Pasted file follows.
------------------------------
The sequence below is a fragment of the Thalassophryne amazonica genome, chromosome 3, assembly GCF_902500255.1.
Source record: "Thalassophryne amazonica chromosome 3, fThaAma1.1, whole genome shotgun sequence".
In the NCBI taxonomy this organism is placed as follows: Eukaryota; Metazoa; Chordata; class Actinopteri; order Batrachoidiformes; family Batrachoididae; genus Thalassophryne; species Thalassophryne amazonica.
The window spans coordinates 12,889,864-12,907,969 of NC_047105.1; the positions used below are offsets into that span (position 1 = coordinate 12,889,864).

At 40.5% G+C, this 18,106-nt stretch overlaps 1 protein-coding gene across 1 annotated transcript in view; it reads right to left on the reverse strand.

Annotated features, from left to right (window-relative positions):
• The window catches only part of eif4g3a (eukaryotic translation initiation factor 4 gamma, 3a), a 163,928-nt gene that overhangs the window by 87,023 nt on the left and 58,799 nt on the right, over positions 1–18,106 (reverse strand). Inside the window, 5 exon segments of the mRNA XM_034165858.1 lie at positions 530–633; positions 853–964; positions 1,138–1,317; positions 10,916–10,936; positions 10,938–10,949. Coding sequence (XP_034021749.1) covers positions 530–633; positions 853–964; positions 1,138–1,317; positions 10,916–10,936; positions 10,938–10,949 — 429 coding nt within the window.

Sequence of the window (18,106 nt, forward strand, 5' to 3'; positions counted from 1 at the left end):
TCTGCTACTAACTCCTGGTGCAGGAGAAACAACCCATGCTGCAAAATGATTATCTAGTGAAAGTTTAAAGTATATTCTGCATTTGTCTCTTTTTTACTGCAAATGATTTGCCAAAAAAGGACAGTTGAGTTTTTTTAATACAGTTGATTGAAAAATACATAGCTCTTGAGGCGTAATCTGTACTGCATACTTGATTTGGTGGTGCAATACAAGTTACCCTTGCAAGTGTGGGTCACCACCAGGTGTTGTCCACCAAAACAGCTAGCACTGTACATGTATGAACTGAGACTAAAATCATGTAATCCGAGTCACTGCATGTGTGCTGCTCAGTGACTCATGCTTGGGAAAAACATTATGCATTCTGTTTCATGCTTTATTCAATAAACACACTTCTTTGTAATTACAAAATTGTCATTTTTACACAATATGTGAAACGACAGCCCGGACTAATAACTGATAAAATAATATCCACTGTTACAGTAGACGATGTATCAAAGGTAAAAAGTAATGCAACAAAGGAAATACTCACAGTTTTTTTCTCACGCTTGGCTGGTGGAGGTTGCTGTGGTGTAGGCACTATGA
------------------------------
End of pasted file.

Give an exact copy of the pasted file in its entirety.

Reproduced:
The sequence below is a fragment of the Thalassophryne amazonica genome, chromosome 3, assembly GCF_902500255.1.
Source record: "Thalassophryne amazonica chromosome 3, fThaAma1.1, whole genome shotgun sequence".
In the NCBI taxonomy this organism is placed as follows: Eukaryota; Metazoa; Chordata; class Actinopteri; order Batrachoidiformes; family Batrachoididae; genus Thalassophryne; species Thalassophryne amazonica.
The window spans coordinates 12,889,864-12,907,969 of NC_047105.1; the positions used below are offsets into that span (position 1 = coordinate 12,889,864).

At 40.5% G+C, this 18,106-nt stretch overlaps 1 protein-coding gene across 1 annotated transcript in view; it reads right to left on the reverse strand.

Annotated features, from left to right (window-relative positions):
• The window catches only part of eif4g3a (eukaryotic translation initiation factor 4 gamma, 3a), a 163,928-nt gene that overhangs the window by 87,023 nt on the left and 58,799 nt on the right, over positions 1–18,106 (reverse strand). Inside the window, 5 exon segments of the mRNA XM_034165858.1 lie at positions 530–633; positions 853–964; positions 1,138–1,317; positions 10,916–10,936; positions 10,938–10,949. Coding sequence (XP_034021749.1) covers positions 530–633; positions 853–964; positions 1,138–1,317; positions 10,916–10,936; positions 10,938–10,949 — 429 coding nt within the window.

Sequence of the window (18,106 nt, forward strand, 5' to 3'; positions counted from 1 at the left end):
TCTGCTACTAACTCCTGGTGCAGGAGAAACAACCCATGCTGCAAAATGATTATCTAGTGAAAGTTTAAAGTATATTCTGCATTTGTCTCTTTTTTACTGCAAATGATTTGCCAAAAAAGGACAGTTGAGTTTTTTTAATACAGTTGATTGAAAAATACATAGCTCTTGAGGCGTAATCTGTACTGCATACTTGATTTGGTGGTGCAATACAAGTTACCCTTGCAAGTGTGGGTCACCACCAGGTGTTGTCCACCAAAACAGCTAGCACTGTACATGTATGAACTGAGACTAAAATCATGTAATCCGAGTCACTGCATGTGTGCTGCTCAGTGACTCATGCTTGGGAAAAACATTATGCATTCTGTTTCATGCTTTATTCAATAAACACACTTCTTTGTAATTACAAAATTGTCATTTTTACACAATATGTGAAACGACAGCCCGGACTAATAACTGATAAAATAATATCCACTGTTACAGTAGACGATGTATCAAAGGTAAAAAGTAATGCAACAAAGGAAATACTCACAGTTTTTTTCTCACGCTTGGCTGGTGGAGGTTGCTGTGGTGTAGGCACTATGA